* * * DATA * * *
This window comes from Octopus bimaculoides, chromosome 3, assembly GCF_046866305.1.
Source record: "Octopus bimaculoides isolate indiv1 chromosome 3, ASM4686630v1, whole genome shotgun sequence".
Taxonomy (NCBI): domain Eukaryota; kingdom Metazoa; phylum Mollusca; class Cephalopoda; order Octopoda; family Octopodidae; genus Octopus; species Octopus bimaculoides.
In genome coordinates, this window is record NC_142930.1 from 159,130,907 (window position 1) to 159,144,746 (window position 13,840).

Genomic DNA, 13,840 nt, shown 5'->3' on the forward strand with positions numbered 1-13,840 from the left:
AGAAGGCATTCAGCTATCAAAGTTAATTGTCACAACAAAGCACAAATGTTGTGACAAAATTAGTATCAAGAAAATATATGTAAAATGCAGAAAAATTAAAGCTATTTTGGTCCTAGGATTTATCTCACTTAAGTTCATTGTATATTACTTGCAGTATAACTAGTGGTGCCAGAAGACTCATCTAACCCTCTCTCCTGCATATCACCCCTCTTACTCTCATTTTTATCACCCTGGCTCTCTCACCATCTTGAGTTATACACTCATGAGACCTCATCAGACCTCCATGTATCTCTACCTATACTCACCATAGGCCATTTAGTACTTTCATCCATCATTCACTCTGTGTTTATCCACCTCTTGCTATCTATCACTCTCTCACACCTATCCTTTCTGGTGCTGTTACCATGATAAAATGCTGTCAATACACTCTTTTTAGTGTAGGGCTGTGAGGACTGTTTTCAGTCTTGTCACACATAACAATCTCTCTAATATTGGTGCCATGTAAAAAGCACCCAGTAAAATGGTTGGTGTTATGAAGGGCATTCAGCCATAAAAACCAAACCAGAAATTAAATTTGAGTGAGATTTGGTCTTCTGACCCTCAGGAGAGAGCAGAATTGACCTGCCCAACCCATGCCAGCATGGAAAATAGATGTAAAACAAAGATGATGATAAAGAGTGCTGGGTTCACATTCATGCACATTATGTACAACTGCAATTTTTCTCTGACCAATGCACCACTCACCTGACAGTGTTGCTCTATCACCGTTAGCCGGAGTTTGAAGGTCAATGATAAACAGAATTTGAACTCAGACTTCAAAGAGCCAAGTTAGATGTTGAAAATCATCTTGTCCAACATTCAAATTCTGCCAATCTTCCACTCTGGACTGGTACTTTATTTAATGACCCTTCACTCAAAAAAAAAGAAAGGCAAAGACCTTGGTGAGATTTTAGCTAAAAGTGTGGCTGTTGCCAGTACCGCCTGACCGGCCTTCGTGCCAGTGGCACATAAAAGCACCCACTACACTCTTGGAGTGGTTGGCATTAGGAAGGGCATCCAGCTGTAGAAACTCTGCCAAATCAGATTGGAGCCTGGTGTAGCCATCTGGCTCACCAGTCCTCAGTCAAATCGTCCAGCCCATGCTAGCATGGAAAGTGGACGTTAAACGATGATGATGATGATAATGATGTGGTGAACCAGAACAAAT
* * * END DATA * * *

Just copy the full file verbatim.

This window comes from Octopus bimaculoides, chromosome 3, assembly GCF_046866305.1.
Source record: "Octopus bimaculoides isolate indiv1 chromosome 3, ASM4686630v1, whole genome shotgun sequence".
Taxonomy (NCBI): domain Eukaryota; kingdom Metazoa; phylum Mollusca; class Cephalopoda; order Octopoda; family Octopodidae; genus Octopus; species Octopus bimaculoides.
In genome coordinates, this window is record NC_142930.1 from 159,130,907 (window position 1) to 159,144,746 (window position 13,840).

Genomic DNA, 13,840 nt, shown 5'->3' on the forward strand with positions numbered 1-13,840 from the left:
AGAAGGCATTCAGCTATCAAAGTTAATTGTCACAACAAAGCACAAATGTTGTGACAAAATTAGTATCAAGAAAATATATGTAAAATGCAGAAAAATTAAAGCTATTTTGGTCCTAGGATTTATCTCACTTAAGTTCATTGTATATTACTTGCAGTATAACTAGTGGTGCCAGAAGACTCATCTAACCCTCTCTCCTGCATATCACCCCTCTTACTCTCATTTTTATCACCCTGGCTCTCTCACCATCTTGAGTTATACACTCATGAGACCTCATCAGACCTCCATGTATCTCTACCTATACTCACCATAGGCCATTTAGTACTTTCATCCATCATTCACTCTGTGTTTATCCACCTCTTGCTATCTATCACTCTCTCACACCTATCCTTTCTGGTGCTGTTACCATGATAAAATGCTGTCAATACACTCTTTTTAGTGTAGGGCTGTGAGGACTGTTTTCAGTCTTGTCACACATAACAATCTCTCTAATATTGGTGCCATGTAAAAAGCACCCAGTAAAATGGTTGGTGTTATGAAGGGCATTCAGCCATAAAAACCAAACCAGAAATTAAATTTGAGTGAGATTTGGTCTTCTGACCCTCAGGAGAGAGCAGAATTGACCTGCCCAACCCATGCCAGCATGGAAAATAGATGTAAAACAAAGATGATGATAAAGAGTGCTGGGTTCACATTCATGCACATTATGTACAACTGCAATTTTTCTCTGACCAATGCACCACTCACCTGACAGTGTTGCTCTATCACCGTTAGCCGGAGTTTGAAGGTCAATGATAAACAGAATTTGAACTCAGACTTCAAAGAGCCAAGTTAGATGTTGAAAATCATCTTGTCCAACATTCAAATTCTGCCAATCTTCCACTCTGGACTGGTACTTTATTTAATGACCCTTCACTCAAAAAAAAAGAAAGGCAAAGACCTTGGTGAGATTTTAGCTAAAAGTGTGGCTGTTGCCAGTACCGCCTGACCGGCCTTCGTGCCAGTGGCACATAAAAGCACCCACTACACTCTTGGAGTGGTTGGCATTAGGAAGGGCATCCAGCTGTAGAAACTCTGCCAAATCAGATTGGAGCCTGGTGTAGCCATCTGGCTCACCAGTCCTCAGTCAAATCGTCCAGCCCATGCTAGCATGGAAAGTGGACGTTAAACGATGATGATGATGATAATGATGTGGTGAACCAGAACAAAT